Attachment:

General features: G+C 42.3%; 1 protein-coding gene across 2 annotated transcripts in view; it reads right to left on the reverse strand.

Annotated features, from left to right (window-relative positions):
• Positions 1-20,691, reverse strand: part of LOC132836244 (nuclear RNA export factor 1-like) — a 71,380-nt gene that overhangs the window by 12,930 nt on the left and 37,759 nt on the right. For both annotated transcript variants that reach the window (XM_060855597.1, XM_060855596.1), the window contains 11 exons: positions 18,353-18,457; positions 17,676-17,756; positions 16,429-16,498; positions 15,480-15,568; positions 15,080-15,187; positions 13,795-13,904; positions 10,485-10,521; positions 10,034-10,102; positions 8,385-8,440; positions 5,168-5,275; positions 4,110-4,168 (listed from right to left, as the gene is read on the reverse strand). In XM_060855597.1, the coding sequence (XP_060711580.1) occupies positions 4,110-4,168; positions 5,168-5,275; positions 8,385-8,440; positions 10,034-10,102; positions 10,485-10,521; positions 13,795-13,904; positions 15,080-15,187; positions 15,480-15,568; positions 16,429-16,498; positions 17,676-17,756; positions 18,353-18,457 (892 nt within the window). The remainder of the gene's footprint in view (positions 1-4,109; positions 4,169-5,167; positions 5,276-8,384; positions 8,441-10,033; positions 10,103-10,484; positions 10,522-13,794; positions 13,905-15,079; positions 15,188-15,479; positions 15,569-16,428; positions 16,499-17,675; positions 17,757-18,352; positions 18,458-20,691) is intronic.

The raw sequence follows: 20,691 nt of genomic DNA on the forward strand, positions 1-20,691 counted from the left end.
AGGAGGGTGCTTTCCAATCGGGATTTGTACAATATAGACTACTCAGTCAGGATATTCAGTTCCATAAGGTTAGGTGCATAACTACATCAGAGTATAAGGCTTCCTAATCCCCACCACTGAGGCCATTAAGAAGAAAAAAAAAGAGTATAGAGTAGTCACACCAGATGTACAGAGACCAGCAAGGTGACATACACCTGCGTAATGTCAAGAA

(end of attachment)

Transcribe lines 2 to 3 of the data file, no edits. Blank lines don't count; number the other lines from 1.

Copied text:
Annotated features, from left to right (window-relative positions):
• Positions 1-20,691, reverse strand: part of LOC132836244 (nuclear RNA export factor 1-like) — a 71,380-nt gene that overhangs the window by 12,930 nt on the left and 37,759 nt on the right. For both annotated transcript variants that reach the window (XM_060855597.1, XM_060855596.1), the window contains 11 exons: positions 18,353-18,457; positions 17,676-17,756; positions 16,429-16,498; positions 15,480-15,568; positions 15,080-15,187; positions 13,795-13,904; positions 10,485-10,521; positions 10,034-10,102; positions 8,385-8,440; positions 5,168-5,275; positions 4,110-4,168 (listed from right to left, as the gene is read on the reverse strand). In XM_060855597.1, the coding sequence (XP_060711580.1) occupies positions 4,110-4,168; positions 5,168-5,275; positions 8,385-8,440; positions 10,034-10,102; positions 10,485-10,521; positions 13,795-13,904; positions 15,080-15,187; positions 15,480-15,568; positions 16,429-16,498; positions 17,676-17,756; positions 18,353-18,457 (892 nt within the window). The remainder of the gene's footprint in view (positions 1-4,109; positions 4,169-5,167; positions 5,276-8,384; positions 8,441-10,033; positions 10,103-10,484; positions 10,522-13,794; positions 13,905-15,079; positions 15,188-15,479; positions 15,569-16,428; positions 16,499-17,675; positions 17,757-18,352; positions 18,458-20,691) is intronic.